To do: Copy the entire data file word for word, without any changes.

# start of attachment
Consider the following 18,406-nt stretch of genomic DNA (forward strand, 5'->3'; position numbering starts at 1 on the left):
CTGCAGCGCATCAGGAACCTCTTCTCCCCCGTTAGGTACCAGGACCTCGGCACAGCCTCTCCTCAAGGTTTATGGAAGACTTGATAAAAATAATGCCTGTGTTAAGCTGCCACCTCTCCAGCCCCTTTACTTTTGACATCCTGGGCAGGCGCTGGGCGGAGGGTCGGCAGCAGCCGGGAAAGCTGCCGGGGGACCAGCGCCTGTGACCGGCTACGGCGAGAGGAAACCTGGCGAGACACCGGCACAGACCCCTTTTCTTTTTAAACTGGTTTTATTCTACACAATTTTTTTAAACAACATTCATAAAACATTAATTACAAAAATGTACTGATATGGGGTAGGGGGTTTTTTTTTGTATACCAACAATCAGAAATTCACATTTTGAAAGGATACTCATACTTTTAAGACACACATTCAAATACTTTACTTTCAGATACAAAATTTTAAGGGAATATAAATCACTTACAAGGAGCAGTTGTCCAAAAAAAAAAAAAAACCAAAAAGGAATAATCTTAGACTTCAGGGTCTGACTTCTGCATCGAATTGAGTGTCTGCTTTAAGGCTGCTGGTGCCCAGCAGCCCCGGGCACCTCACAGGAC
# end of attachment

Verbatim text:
Consider the following 18,406-nt stretch of genomic DNA (forward strand, 5'->3'; position numbering starts at 1 on the left):
CTGCAGCGCATCAGGAACCTCTTCTCCCCCGTTAGGTACCAGGACCTCGGCACAGCCTCTCCTCAAGGTTTATGGAAGACTTGATAAAAATAATGCCTGTGTTAAGCTGCCACCTCTCCAGCCCCTTTACTTTTGACATCCTGGGCAGGCGCTGGGCGGAGGGTCGGCAGCAGCCGGGAAAGCTGCCGGGGGACCAGCGCCTGTGACCGGCTACGGCGAGAGGAAACCTGGCGAGACACCGGCACAGACCCCTTTTCTTTTTAAACTGGTTTTATTCTACACAATTTTTTTAAACAACATTCATAAAACATTAATTACAAAAATGTACTGATATGGGGTAGGGGGTTTTTTTTTGTATACCAACAATCAGAAATTCACATTTTGAAAGGATACTCATACTTTTAAGACACACATTCAAATACTTTACTTTCAGATACAAAATTTTAAGGGAATATAAATCACTTACAAGGAGCAGTTGTCCAAAAAAAAAAAAAAACCAAAAAGGAATAATCTTAGACTTCAGGGTCTGACTTCTGCATCGAATTGAGTGTCTGCTTTAAGGCTGCTGGTGCCCAGCAGCCCCGGGCACCTCACAGGAC